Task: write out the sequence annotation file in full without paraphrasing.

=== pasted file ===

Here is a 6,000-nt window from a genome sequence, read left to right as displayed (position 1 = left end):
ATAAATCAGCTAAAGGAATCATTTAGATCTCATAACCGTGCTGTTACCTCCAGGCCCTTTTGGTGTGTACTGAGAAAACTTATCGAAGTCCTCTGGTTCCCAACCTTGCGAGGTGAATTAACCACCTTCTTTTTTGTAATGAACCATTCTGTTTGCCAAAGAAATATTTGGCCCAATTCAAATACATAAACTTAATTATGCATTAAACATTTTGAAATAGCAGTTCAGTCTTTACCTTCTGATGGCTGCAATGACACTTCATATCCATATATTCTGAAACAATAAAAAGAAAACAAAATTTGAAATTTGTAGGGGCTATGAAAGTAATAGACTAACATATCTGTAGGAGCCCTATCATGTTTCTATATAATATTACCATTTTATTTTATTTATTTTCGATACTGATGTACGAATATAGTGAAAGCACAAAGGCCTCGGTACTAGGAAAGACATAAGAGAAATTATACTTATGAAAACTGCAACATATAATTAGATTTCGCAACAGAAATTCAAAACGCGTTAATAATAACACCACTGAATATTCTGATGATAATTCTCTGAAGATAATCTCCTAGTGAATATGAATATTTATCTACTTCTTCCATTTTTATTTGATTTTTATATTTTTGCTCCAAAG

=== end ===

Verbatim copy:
Here is a 6,000-nt window from a genome sequence, read left to right as displayed (position 1 = left end):
ATAAATCAGCTAAAGGAATCATTTAGATCTCATAACCGTGCTGTTACCTCCAGGCCCTTTTGGTGTGTACTGAGAAAACTTATCGAAGTCCTCTGGTTCCCAACCTTGCGAGGTGAATTAACCACCTTCTTTTTTGTAATGAACCATTCTGTTTGCCAAAGAAATATTTGGCCCAATTCAAATACATAAACTTAATTATGCATTAAACATTTTGAAATAGCAGTTCAGTCTTTACCTTCTGATGGCTGCAATGACACTTCATATCCATATATTCTGAAACAATAAAAAGAAAACAAAATTTGAAATTTGTAGGGGCTATGAAAGTAATAGACTAACATATCTGTAGGAGCCCTATCATGTTTCTATATAATATTACCATTTTATTTTATTTATTTTCGATACTGATGTACGAATATAGTGAAAGCACAAAGGCCTCGGTACTAGGAAAGACATAAGAGAAATTATACTTATGAAAACTGCAACATATAATTAGATTTCGCAACAGAAATTCAAAACGCGTTAATAATAACACCACTGAATATTCTGATGATAATTCTCTGAAGATAATCTCCTAGTGAATATGAATATTTATCTACTTCTTCCATTTTTATTTGATTTTTATATTTTTGCTCCAAAG